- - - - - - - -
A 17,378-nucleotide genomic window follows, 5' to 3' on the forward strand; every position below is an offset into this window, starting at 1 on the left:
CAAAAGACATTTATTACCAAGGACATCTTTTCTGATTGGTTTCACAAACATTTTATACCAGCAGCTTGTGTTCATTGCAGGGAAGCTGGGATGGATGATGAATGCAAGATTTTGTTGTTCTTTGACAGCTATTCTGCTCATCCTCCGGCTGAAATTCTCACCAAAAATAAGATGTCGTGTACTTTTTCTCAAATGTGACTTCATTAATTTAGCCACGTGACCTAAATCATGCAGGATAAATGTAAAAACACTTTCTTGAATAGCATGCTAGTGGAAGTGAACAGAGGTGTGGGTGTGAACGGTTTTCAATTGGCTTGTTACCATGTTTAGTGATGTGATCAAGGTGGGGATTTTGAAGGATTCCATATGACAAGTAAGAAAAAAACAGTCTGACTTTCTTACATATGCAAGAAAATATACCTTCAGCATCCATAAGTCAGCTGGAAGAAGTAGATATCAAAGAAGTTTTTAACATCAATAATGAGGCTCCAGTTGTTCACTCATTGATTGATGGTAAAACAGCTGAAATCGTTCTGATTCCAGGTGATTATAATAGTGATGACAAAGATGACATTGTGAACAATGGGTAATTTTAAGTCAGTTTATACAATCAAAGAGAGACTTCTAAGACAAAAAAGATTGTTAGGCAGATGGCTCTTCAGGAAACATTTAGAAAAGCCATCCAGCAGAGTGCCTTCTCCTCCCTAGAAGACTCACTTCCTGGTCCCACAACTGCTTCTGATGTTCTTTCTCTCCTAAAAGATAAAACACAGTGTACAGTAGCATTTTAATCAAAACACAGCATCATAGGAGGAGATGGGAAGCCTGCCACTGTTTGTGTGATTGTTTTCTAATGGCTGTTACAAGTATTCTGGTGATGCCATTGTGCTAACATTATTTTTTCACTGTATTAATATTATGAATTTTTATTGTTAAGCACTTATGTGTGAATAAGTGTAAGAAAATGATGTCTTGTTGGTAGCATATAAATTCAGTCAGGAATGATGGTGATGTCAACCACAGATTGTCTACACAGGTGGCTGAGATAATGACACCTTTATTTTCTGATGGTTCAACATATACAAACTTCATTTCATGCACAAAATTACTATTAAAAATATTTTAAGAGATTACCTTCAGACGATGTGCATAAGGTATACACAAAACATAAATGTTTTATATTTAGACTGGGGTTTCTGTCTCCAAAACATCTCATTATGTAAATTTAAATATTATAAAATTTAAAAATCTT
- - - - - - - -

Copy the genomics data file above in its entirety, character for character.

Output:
A 17,378-nucleotide genomic window follows, 5' to 3' on the forward strand; every position below is an offset into this window, starting at 1 on the left:
CAAAAGACATTTATTACCAAGGACATCTTTTCTGATTGGTTTCACAAACATTTTATACCAGCAGCTTGTGTTCATTGCAGGGAAGCTGGGATGGATGATGAATGCAAGATTTTGTTGTTCTTTGACAGCTATTCTGCTCATCCTCCGGCTGAAATTCTCACCAAAAATAAGATGTCGTGTACTTTTTCTCAAATGTGACTTCATTAATTTAGCCACGTGACCTAAATCATGCAGGATAAATGTAAAAACACTTTCTTGAATAGCATGCTAGTGGAAGTGAACAGAGGTGTGGGTGTGAACGGTTTTCAATTGGCTTGTTACCATGTTTAGTGATGTGATCAAGGTGGGGATTTTGAAGGATTCCATATGACAAGTAAGAAAAAAACAGTCTGACTTTCTTACATATGCAAGAAAATATACCTTCAGCATCCATAAGTCAGCTGGAAGAAGTAGATATCAAAGAAGTTTTTAACATCAATAATGAGGCTCCAGTTGTTCACTCATTGATTGATGGTAAAACAGCTGAAATCGTTCTGATTCCAGGTGATTATAATAGTGATGACAAAGATGACATTGTGAACAATGGGTAATTTTAAGTCAGTTTATACAATCAAAGAGAGACTTCTAAGACAAAAAAGATTGTTAGGCAGATGGCTCTTCAGGAAACATTTAGAAAAGCCATCCAGCAGAGTGCCTTCTCCTCCCTAGAAGACTCACTTCCTGGTCCCACAACTGCTTCTGATGTTCTTTCTCTCCTAAAAGATAAAACACAGTGTACAGTAGCATTTTAATCAAAACACAGCATCATAGGAGGAGATGGGAAGCCTGCCACTGTTTGTGTGATTGTTTTCTAATGGCTGTTACAAGTATTCTGGTGATGCCATTGTGCTAACATTATTTTTTCACTGTATTAATATTATGAATTTTTATTGTTAAGCACTTATGTGTGAATAAGTGTAAGAAAATGATGTCTTGTTGGTAGCATATAAATTCAGTCAGGAATGATGGTGATGTCAACCACAGATTGTCTACACAGGTGGCTGAGATAATGACACCTTTATTTTCTGATGGTTCAACATATACAAACTTCATTTCATGCACAAAATTACTATTAAAAATATTTTAAGAGATTACCTTCAGACGATGTGCATAAGGTATACACAAAACATAAATGTTTTATATTTAGACTGGGGTTTCTGTCTCCAAAACATCTCATTATGTAAATTTAAATATTATAAAATTTAAAAATCTT